As we know the default size of ArrayList is 10,and when we add any element its size gets incremented by one and allocates the memory for that value and copy the existing one to newly allocated memory.so what what does it mean is the 10 allocated memory leave blank or after the 1oth element has been completed it gets resized
ArrayList uses an array to store the elements. Arrays have a fixed size. The array that ArrayList uses has to have a default size, obviously. 10 is probably a more or less arbitrary number for the default number of elements. When you create a new ArrayList with nothing in it, then ArrayList will have made an array of 10 elements behind the scenes. Ofcourse those 10 elements are all null.
Every time the array is full, ArrayList creates a new, larger array and copies the elements from the old array to the new array. You don't want that to happen every time that you add an element to the ArrayList (copying the array takes time, especially if the array is large), so ArrayList does it in steps of 10 or so.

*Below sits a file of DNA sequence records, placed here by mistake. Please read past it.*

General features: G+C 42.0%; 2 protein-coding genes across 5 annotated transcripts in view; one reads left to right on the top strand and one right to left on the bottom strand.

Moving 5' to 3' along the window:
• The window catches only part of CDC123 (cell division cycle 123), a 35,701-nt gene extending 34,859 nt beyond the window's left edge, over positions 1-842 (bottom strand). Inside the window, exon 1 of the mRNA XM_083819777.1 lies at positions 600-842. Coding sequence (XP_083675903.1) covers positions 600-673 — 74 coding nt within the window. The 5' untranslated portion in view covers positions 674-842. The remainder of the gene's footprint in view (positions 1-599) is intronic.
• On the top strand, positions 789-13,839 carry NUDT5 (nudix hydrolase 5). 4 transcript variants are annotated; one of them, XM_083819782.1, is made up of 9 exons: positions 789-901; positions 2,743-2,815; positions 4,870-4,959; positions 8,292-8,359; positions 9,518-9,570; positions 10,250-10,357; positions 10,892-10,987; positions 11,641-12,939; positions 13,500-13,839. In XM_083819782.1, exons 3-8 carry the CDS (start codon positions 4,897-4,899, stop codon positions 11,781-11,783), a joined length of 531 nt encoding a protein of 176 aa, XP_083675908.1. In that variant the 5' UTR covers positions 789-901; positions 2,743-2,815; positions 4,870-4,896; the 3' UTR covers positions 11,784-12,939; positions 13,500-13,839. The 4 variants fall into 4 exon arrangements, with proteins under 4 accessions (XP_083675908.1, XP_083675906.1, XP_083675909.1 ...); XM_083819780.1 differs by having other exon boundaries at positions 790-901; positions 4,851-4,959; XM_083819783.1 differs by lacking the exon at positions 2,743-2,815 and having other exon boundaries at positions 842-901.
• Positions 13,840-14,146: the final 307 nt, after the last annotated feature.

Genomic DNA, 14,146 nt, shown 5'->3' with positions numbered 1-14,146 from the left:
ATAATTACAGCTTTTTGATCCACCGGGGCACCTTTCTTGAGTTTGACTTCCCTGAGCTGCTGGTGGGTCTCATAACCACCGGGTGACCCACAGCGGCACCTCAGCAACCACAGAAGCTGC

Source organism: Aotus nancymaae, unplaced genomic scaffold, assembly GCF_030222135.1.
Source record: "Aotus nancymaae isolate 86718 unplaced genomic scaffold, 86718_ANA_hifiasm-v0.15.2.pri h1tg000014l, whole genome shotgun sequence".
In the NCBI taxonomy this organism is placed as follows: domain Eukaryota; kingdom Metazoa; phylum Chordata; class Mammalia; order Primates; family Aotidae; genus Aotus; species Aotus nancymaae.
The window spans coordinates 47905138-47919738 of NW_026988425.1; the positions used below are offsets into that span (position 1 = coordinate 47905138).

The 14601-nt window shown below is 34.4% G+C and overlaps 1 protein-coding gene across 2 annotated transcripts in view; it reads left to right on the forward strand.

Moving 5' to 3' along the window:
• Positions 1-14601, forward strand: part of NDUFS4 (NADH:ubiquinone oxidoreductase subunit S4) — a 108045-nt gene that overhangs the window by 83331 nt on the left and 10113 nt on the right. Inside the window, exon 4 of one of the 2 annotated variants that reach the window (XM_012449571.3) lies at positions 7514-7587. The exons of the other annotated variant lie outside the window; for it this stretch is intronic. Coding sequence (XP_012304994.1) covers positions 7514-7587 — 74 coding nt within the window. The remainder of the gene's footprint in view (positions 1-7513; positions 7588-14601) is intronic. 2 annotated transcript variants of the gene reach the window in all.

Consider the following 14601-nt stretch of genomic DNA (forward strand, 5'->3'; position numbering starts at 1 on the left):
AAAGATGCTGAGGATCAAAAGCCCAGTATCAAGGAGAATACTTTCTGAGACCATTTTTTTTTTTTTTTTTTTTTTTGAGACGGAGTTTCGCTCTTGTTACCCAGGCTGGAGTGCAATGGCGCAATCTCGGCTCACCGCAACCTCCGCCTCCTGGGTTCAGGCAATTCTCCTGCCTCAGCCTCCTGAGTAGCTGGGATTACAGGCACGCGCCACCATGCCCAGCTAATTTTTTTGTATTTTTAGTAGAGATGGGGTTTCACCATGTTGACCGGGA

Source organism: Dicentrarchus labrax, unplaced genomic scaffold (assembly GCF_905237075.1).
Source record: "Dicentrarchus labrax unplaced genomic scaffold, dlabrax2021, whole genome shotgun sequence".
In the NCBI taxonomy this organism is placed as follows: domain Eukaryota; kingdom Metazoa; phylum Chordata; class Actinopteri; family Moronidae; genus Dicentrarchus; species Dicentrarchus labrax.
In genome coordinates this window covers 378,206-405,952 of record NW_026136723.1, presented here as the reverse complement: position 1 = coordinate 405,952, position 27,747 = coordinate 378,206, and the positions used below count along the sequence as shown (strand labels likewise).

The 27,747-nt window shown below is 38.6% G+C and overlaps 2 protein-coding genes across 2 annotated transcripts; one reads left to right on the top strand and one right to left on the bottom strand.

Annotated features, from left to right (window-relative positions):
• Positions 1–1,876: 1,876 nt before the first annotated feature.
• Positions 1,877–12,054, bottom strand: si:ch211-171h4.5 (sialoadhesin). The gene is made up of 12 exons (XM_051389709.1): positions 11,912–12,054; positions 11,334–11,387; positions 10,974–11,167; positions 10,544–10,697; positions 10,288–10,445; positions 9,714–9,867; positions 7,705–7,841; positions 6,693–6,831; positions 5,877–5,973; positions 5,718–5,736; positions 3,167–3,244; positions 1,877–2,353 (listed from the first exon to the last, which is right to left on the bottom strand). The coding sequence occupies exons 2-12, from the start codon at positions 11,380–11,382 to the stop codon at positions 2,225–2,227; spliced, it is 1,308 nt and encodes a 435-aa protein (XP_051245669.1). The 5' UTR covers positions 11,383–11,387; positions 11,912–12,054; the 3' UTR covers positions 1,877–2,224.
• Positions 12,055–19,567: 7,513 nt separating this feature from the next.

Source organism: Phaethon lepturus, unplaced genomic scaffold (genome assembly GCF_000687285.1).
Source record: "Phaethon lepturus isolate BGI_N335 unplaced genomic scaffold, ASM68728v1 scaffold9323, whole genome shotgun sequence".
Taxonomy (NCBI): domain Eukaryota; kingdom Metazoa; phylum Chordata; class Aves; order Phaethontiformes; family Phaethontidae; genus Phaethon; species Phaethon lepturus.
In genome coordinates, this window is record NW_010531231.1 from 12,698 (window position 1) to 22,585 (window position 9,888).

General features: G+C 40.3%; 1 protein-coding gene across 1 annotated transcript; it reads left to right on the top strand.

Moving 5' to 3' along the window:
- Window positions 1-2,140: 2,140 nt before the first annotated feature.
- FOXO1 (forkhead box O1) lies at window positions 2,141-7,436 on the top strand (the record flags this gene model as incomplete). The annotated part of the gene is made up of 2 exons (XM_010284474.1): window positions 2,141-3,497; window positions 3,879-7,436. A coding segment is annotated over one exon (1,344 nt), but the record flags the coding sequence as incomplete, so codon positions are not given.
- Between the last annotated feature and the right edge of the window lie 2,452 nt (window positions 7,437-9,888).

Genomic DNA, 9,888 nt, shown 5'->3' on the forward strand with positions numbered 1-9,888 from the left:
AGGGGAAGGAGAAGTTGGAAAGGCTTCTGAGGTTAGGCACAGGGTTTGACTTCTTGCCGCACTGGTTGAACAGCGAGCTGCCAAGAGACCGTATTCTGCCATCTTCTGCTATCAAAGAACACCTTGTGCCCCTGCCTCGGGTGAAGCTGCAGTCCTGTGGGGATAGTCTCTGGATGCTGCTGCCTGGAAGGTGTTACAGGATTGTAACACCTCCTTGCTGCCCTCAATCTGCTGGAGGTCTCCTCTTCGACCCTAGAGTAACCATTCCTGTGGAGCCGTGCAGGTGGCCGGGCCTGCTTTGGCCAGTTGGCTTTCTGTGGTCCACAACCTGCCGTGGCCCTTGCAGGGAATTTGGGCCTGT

If you want to know exactly how it works, look for the file src.zip in your JDK installation directory. Open it and lookup the source code for java.util.ArrayList in there.
The original poster appears to be talking about both capacity and size, mixing them up. This is confusing; please use terminology carefully. For a newly created arrayList, the default capacity is 10, but the size is 0. Each time you add an element, the size increases by 1, and the capacity usually stays the same. When it does need to increase, the capacity increases by about 50%,
Santosh Kumar Nayak
Joined: Aug 02, 2011
So you mean the capacity becomes 15 for the first time when the capacity increases ?
Campbell Ritchie wrote:It is not quite increase by 50%. otherwise a 1‑capacity List would never enlarge.
Ha! Good point!
Joined: Mar 05, 2008
Which is why I said about 50%. It's an approximation. And there are other corner cases as well, dealing with overflow for example. In the case of a 1-capacity list, "not quite increase by 50%" is wrong, of course - it necessarily increases by more than 50%. I suppose we could enumerate all the details of this, implementation-specific as they are, but those details are of course available in the source code to those who feel they need them.